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Although, I am just about to go on vacation to Portland and the Redwoods and San Francisco. Road Trip!!!! So maybe I'll get some reading done then
Have fun!!
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#10 of 104 Old 04-02-2010, 01:11 AM
 
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thank you for the welcome and rec fremontmama. i forgot to say that i loved the earth's children series but didn't finish #5...need to do that, then i'll see if the library has that one!

Jen-loving Bill, mama to Teryn 18, Kalyn 16, Ricky 13, Natalie 5, Angel Zoe '07 and rainbow1284.gifAmelia Rae 22 mos bonus kids (dss) W 14, W 13 NEW grandbaby due 10/10/11

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#11 of 104 Old 04-03-2010, 10:51 AM
 
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newbie.. any other good fantasy/sf out there while i await the final inheritance book? i've read most of frank and brian herbert, and some asimov.
Welcome! Have you tried Hunger Games by Suzanne Collins? I thought it was great.

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Holy Moly April already!?! Can't believe it.

I'm reading Shantaram right now. Really good but I think it might be a while before I post anything else b/c it's huge, almost 1000 pages. Although, I am just about to go on vacation to Portland and the Redwoods and San Francisco. Road Trip!!!! So maybe I'll get some reading done then
Sounds like you have a nice giant book to take along for your trip.

I'm planning to do this : http://24hourreadathon.com/2010/03/2...r-read-a-thon/
a week from tomorrow -- Definitely looking forward to it, and thinking of putting a short stack of books specifically for the Read-A-Thon (and when I finish those, moving on to whatever random book I want. )
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#12 of 104 Old 04-03-2010, 01:06 PM
 
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#70 The Elsewhere Chronicles: Book One: The Shadow Door
Art by Bannister, Story by Nykko, Colors by Jaffre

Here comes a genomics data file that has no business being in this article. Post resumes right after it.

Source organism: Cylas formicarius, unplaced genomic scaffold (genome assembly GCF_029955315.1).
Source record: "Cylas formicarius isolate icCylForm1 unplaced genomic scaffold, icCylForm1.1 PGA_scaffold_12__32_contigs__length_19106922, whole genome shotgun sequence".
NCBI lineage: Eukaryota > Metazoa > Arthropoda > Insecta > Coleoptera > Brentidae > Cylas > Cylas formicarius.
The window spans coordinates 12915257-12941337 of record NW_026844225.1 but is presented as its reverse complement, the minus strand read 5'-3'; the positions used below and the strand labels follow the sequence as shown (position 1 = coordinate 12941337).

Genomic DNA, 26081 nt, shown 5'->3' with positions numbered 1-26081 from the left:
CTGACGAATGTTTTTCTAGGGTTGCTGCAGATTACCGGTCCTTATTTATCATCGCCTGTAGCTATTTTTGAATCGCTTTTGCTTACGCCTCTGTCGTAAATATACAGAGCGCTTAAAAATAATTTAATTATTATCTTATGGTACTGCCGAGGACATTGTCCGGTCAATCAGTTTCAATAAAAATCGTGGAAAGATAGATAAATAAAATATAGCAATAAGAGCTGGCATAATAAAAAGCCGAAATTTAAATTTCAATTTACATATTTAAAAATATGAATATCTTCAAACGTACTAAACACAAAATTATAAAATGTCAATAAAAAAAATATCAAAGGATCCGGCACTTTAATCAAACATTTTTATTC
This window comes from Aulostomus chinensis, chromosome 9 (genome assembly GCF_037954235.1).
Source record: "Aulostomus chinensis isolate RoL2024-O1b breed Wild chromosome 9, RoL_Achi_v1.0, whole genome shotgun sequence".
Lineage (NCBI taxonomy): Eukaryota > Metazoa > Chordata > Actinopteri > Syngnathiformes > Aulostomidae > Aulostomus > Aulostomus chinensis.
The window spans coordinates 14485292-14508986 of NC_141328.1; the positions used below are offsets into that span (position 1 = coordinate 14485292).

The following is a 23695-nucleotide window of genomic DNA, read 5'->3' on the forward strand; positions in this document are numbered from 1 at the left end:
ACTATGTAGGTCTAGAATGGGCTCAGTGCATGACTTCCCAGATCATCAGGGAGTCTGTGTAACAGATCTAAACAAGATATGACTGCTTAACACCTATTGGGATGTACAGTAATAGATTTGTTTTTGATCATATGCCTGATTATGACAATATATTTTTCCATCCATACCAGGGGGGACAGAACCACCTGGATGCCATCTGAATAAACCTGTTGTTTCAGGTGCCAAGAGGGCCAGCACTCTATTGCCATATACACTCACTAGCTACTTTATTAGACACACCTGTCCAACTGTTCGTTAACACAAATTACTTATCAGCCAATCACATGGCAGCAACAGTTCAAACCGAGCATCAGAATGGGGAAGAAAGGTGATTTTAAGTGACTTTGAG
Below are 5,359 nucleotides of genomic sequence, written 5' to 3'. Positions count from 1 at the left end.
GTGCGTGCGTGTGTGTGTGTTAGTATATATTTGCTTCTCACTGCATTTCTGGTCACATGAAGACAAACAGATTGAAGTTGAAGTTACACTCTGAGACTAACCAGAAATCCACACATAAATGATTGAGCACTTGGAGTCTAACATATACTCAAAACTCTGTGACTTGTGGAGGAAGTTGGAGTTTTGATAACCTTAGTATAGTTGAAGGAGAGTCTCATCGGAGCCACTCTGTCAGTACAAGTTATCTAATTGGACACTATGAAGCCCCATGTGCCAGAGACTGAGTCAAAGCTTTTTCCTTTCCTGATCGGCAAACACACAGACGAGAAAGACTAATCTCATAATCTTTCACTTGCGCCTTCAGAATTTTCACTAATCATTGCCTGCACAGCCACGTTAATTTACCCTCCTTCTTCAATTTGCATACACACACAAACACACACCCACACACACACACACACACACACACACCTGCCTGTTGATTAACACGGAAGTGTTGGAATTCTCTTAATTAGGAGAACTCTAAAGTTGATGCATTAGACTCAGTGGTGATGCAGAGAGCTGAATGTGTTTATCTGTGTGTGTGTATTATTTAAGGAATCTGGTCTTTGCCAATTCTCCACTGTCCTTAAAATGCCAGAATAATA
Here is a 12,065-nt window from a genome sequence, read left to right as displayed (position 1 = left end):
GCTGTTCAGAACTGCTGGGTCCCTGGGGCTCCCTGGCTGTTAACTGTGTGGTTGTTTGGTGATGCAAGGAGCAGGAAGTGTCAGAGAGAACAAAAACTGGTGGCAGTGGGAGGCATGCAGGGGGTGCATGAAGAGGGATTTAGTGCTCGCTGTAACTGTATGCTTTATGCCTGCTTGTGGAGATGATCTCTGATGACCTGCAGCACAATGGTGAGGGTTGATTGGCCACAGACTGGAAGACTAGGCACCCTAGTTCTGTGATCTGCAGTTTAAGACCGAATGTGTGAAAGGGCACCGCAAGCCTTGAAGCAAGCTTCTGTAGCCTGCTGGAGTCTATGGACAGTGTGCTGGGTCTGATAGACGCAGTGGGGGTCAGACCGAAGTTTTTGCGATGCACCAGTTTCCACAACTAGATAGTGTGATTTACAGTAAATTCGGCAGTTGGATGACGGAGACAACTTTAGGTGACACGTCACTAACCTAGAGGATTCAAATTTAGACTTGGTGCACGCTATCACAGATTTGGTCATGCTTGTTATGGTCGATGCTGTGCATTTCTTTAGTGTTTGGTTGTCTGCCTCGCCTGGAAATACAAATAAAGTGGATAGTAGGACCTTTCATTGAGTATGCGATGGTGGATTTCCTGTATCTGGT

Short graphic novel (really short, more of a story) for younger readers (maybe 8-12?). I felt like it was sort of hard to follow and wondered if it was simply because I don't read graphic novels very often but DH said that he thinks the issue was with the book itself... three boys meet a girl at her grandfather's funeral and start to explore his creepy house.
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#13 of 104 Old 04-04-2010, 03:41 PM
 
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#71 Living Oprah: My One-Year Experiment to Walk the Walk of the Queen of Talk by Robyn Okrant

I'm only on page 39, but I can tell that this is going to be a fast and interesting read. (Perhaps I should have saved it for Saturday's Read-a-Thon). I know this rec came from here, thanks!
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#14 of 104 Old 04-04-2010, 06:49 PM
 
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The Wish Stealers by Tracy Trivas

Twelve-year-old Griffin's life is turned upside-down when a scary old woman gives her a box of pennies and a curse that her good wishes won't come true but her bad wishes will. She must find a way to return the stolen wishes or she is doomed to be a "wish stealer" forever. This book is told through very short chapters and moves quickly. I found most of the story to be way too full of coincidences. Griffin seems to have just too easy of a time returning the wishes . . . also the connections of her grandmother to the wish stealer also seems overly coincidental. I did, however, like the main character--her honesty, her struggle to be better, and her mission to save the planet by raising pennies. I will pass this on to my 5th grade daughter to see what she thinks.

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#15 of 104 Old 04-04-2010, 08:31 PM
 
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Hey, I'm new to this thread. I definitely recommend The Hunger Games like Bufomander said. That series is so good!

So far in April, I have read I Am The Messenger by Markus Zusak. Very good! If you haven't read this one, or his more well-known book The Book Thief, please do.